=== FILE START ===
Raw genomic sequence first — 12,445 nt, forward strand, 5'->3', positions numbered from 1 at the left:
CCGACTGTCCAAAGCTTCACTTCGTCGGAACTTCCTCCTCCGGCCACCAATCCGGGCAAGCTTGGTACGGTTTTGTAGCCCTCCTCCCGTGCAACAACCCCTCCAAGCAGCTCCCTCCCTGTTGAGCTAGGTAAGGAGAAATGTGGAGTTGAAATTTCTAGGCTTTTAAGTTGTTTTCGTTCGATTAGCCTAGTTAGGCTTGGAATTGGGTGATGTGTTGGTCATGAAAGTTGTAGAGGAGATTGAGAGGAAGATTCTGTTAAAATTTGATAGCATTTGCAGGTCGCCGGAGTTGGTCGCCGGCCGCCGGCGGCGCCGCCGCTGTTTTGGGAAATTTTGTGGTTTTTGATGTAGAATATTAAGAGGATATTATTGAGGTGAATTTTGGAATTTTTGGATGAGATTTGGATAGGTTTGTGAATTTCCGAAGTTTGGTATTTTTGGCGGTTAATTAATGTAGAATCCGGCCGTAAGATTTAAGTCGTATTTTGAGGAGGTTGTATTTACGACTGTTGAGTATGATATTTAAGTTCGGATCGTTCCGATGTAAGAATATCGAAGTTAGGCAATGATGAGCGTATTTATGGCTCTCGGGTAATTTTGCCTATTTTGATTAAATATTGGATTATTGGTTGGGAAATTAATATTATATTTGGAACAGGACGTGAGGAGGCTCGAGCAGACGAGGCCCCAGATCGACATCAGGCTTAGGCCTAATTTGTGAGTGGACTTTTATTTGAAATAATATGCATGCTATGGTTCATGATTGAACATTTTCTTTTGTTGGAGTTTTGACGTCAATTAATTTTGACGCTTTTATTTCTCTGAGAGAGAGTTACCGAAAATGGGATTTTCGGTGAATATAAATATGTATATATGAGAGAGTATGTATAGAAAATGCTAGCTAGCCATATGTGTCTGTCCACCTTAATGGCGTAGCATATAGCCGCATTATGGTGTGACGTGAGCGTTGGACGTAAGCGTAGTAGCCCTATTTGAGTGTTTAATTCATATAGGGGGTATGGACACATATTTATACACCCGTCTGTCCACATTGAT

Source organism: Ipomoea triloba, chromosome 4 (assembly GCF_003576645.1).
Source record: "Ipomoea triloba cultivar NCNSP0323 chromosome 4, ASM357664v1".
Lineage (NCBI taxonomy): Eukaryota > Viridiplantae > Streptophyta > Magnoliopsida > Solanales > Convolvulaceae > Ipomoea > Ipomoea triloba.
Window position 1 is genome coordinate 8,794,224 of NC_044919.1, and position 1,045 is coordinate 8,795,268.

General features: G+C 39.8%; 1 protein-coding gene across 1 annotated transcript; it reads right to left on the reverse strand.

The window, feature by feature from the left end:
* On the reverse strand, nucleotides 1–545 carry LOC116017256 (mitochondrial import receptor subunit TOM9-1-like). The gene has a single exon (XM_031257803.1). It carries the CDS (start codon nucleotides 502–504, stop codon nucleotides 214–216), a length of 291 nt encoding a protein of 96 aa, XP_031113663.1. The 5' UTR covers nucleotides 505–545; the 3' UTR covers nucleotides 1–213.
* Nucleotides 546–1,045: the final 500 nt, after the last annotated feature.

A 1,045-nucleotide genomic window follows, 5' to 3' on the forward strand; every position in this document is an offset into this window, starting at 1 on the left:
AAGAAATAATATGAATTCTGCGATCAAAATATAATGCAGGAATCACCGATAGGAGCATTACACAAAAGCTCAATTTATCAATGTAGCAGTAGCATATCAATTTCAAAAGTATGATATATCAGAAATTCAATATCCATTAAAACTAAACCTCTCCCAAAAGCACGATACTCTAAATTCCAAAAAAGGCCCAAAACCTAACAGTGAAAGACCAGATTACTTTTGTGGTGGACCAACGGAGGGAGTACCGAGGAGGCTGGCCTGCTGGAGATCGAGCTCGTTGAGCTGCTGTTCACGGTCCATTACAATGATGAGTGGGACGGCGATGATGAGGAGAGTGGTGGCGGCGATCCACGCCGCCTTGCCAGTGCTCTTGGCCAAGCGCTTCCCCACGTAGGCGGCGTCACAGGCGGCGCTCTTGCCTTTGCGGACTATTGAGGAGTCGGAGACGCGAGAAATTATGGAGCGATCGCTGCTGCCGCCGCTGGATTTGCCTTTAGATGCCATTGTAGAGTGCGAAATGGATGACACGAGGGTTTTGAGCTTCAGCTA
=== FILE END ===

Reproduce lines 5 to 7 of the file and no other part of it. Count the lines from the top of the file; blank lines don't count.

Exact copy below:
Lineage (NCBI taxonomy): Eukaryota > Viridiplantae > Streptophyta > Magnoliopsida > Solanales > Convolvulaceae > Ipomoea > Ipomoea triloba.
Window position 1 is genome coordinate 8,794,224 of NC_044919.1, and position 1,045 is coordinate 8,795,268.

General features: G+C 39.8%; 1 protein-coding gene across 1 annotated transcript; it reads right to left on the reverse strand.